October 08, 2010
The Commerce Clause: Is There Anything It Can’t Do? (Plus Book Excerpt!)
Yesterday a federal judge in Michigan, in a ruling finding federal health care mandates constitutional, took an expansive view of the powers granted the government under “the commerce clause,” and by “expansive view,” we mean “they can do anything they want.”
What do you know, Congressman Pete Stark was right after all!
Out: Commerce Clause.
In: Everything Clause!
I thought this might be an appropriate time for a book excerpt from the upcoming, “Planet Moron, How Faux Intellectuals, Hubris, and A Fear of Freedom Mongering Threaten Life, Liberty, and the Pursuit of the Perfect Martini,” that addresses the magical mystical commerce clause.
This is from Chapter 12, “Fabricated Complexity,” the premise of which is that one way to keep the masses in line is to make them believe they couldn’t possibly understand things that are in fact easily understood:
Chapter 12 (Excerpt)
…As I have already readily conceded, none of this is to suggest that when it comes to interpreting the Constitution you don’t want to hire people with a superior talent to do so on your behalf, but it is quite a leap from there to this:
“Justice Holmes explained that when it came to ‘the Constitution of the United States, we must realize that they have called into life a being the development of which could not have been foreseen completely by the most gifted of its begetters.’ (“Master, it’s alive!”) Holmes decided that the decision had to be made ‘in the light of our whole experience and not merely in that of what said a hundred years ago.’”3
The notion that the meaning of the Constitution should be what the Founding Fathers would have meant had they been as smart as modern lawyers really gained traction during The Great Depression.
A book co-written in 2009 by Goodwin Liu, (as of this writing, a nominee for the 9th Circuit Court of Appeals), notes that:
“Until 1937, two lines of judicial doctrine often prevented government from responding to pressing economic problems.”4
This “judicial doctrine,” was, of course, based on the old-fashioned notion that easily understood words were easily understood:
“Before 1937, the Supreme Court often applied the federalism principle by adhering to the eighteenth-century understanding of the term ‘commerce.’ As Justice Thomas has explained, ‘[a]t the time the original Constitution was ratified, ‘commerce’ consisted of selling, buying, and bartering, as well as transporting for these purposes. . . . [T]he term ‘commerce’ was used in contradistinction to productive activities such as manufacturing and agriculture.’ Applying this definition, the Court repeatedly struck down federal regulation of manufacturing, mining, agriculture, and other ‘local’ activities on the ground that they occurred “prior to” commerce and affected commerce only ‘indirectly.’”5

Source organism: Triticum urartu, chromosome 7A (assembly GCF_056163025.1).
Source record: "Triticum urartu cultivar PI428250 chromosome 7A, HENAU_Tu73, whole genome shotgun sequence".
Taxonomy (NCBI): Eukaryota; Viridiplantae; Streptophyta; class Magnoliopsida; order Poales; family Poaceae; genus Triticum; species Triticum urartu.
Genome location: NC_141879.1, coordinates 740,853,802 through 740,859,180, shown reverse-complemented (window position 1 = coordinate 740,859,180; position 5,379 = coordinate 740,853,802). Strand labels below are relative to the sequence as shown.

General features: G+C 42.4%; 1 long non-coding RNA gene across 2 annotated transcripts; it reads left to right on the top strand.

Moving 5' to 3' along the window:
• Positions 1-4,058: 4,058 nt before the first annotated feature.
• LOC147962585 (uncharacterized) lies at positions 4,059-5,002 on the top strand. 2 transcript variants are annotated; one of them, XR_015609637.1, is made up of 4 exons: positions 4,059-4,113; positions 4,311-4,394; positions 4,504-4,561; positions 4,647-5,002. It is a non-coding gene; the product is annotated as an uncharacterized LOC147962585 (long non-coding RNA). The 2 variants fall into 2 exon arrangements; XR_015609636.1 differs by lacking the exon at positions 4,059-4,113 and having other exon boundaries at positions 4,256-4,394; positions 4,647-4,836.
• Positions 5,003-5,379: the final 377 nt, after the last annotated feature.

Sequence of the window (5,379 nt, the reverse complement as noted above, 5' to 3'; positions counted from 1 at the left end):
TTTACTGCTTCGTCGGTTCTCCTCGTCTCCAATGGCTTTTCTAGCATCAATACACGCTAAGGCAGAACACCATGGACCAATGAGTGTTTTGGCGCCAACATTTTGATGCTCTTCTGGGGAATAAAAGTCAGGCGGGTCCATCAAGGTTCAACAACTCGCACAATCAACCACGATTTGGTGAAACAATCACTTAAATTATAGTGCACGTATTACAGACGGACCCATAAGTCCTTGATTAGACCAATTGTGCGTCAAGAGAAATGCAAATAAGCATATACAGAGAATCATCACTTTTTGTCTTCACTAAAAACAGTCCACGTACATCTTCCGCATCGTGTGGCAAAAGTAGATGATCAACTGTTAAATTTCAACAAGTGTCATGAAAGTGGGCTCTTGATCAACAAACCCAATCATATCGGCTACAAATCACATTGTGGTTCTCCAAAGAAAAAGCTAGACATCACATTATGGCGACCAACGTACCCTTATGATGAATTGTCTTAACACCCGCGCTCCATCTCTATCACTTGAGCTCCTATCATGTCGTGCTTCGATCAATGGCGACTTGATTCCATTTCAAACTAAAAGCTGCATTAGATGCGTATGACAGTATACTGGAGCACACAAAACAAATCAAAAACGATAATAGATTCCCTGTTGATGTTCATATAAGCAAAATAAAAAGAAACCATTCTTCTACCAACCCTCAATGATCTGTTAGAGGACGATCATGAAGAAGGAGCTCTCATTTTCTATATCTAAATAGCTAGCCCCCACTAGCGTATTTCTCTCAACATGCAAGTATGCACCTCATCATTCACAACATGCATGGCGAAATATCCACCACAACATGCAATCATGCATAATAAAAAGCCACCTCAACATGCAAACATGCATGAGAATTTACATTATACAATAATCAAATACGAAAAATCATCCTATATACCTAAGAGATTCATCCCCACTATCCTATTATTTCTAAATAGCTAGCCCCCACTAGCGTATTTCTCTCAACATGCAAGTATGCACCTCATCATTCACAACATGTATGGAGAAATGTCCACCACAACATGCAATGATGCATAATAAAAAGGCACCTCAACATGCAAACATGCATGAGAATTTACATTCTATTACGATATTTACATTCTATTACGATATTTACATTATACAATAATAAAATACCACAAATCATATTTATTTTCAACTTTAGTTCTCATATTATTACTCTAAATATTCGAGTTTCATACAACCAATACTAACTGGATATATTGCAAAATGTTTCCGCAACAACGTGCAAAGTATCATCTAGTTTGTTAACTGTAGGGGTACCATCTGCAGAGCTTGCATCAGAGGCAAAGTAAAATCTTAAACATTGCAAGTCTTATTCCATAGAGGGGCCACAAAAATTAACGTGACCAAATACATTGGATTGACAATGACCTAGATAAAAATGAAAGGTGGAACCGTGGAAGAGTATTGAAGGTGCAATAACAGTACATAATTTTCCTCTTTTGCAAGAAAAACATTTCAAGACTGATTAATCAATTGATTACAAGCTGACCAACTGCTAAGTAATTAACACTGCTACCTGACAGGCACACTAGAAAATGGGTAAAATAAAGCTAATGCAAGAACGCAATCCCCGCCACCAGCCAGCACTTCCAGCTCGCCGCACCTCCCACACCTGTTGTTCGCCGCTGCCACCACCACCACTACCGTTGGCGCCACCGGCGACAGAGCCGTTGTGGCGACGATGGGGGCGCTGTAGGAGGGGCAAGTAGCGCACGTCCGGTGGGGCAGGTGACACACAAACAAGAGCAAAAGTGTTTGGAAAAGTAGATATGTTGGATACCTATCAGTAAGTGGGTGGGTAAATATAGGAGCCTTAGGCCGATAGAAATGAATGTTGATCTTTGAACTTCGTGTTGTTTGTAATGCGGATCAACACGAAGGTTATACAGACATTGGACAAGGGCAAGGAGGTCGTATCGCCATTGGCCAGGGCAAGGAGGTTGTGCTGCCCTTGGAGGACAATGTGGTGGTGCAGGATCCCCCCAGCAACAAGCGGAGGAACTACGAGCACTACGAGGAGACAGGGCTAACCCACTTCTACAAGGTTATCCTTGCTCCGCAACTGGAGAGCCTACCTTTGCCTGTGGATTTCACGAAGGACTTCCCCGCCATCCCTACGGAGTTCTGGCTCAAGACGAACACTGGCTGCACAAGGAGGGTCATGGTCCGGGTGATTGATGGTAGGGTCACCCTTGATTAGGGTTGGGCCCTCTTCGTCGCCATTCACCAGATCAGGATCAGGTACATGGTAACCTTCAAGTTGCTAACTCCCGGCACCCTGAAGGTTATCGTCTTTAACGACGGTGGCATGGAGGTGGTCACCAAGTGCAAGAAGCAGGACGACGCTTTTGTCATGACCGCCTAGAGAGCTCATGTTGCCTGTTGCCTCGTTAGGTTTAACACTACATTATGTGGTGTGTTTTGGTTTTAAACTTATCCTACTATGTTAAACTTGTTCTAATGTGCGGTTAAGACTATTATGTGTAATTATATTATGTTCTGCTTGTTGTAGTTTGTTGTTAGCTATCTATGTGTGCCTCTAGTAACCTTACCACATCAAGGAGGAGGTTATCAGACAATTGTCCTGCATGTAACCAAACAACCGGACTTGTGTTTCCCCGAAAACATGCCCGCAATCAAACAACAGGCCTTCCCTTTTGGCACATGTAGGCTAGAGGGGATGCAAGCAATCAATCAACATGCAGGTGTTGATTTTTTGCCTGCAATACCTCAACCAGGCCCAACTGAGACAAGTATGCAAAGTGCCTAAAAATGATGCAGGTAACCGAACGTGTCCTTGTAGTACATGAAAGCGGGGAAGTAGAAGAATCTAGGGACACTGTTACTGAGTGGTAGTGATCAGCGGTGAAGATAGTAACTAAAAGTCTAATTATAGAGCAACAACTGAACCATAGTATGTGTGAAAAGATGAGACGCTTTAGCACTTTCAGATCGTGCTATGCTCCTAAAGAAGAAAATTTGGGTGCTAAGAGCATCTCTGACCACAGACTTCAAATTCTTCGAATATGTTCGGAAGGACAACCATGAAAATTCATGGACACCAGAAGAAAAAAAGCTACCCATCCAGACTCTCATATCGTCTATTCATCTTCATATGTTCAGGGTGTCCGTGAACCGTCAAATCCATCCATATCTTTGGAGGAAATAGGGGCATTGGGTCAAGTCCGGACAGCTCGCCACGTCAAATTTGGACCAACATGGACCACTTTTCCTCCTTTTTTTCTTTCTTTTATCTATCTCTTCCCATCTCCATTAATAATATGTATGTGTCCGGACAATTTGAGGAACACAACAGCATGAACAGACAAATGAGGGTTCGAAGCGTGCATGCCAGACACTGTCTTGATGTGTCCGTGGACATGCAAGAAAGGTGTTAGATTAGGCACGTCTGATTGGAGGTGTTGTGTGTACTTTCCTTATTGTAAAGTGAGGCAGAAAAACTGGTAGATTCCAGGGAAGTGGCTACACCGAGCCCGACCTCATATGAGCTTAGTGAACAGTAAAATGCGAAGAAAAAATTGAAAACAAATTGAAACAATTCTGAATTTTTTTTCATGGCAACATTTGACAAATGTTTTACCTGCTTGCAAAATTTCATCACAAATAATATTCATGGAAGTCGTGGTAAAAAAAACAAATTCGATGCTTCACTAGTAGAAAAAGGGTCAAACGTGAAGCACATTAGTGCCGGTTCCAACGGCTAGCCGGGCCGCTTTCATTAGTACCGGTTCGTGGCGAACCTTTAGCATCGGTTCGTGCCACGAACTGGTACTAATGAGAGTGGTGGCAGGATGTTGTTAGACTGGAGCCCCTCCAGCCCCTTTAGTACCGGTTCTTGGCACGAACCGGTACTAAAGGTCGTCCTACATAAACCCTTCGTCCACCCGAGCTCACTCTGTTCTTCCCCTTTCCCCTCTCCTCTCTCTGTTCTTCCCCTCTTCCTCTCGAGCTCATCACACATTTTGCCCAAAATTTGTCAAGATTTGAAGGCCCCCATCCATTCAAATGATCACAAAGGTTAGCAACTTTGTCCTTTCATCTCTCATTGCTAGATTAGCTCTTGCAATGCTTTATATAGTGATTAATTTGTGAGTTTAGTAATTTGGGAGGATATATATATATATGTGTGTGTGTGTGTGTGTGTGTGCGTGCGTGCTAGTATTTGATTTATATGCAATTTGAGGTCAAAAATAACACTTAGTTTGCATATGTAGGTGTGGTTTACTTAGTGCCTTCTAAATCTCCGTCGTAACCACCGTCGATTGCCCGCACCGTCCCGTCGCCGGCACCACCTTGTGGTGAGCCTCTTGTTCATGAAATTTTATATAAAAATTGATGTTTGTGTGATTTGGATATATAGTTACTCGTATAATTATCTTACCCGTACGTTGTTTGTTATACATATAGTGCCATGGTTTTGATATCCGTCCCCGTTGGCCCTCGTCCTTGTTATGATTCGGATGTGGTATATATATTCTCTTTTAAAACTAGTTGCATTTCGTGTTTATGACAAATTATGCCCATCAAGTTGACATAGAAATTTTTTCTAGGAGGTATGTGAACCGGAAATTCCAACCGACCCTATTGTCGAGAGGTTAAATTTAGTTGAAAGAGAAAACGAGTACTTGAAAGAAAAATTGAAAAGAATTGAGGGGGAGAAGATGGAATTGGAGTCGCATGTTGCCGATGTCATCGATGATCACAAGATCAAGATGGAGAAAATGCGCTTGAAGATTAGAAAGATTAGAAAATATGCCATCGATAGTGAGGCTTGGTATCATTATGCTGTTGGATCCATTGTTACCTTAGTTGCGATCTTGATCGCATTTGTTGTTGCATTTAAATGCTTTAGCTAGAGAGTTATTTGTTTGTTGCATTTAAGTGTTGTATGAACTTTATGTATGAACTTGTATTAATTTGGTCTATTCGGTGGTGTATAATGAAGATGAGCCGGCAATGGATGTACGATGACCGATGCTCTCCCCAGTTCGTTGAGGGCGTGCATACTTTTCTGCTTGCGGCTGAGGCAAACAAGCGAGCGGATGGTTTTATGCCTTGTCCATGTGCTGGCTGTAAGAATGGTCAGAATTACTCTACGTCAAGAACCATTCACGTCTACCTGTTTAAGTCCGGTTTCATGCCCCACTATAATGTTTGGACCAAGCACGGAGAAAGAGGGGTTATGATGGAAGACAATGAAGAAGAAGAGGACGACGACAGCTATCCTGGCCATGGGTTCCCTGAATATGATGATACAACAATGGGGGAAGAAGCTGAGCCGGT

That antiquated eighteenth-century understanding of the term “commerce” also happens to be the very modern twenty-first-century dictionary understanding:
“The exchange or buying and selling of commodities on a large scale involving transportation from place to place.”6
But that’s too straightforward for Mr. Liu. It’s better if we have lawyers make up new, improved definitions that only apply to them and that only they can understand.
And while Mr. Liu may have slept through his Early American History classes, it should be noted that “manufacturing, mining, agriculture, and other “local activities” existed in the eighteenth century and so were not new and alien concepts wholly unfamiliar to the people who wrote the Constitution.
So what was the problem? According Liu and his co-authors:
“Under this reading of the Commerce Clause, the federal government could not enact laws to address labor inequities or to establish minimum wages or maximum hours in vast parts of the American economy.”7
Hey, that is a problem!
“Just as narrow construction of the commerce and spending powers limited Congress’s ability to regulate the economy, so too did the Court’s construction of Fourteenth Amendment ‘liberty’ to encompass ‘freedom of contract’ disable state governments from enacting various labor laws, price regulations, maximum hours and minimum wage laws, and other economic Promoting the General Welfare regulations.”8
Wow, this freedom thing sure was gumming up the works. It’s almost as if the Constitution was designed to limit the powers of the government.
From a now-antiquated 1936 Court ruling: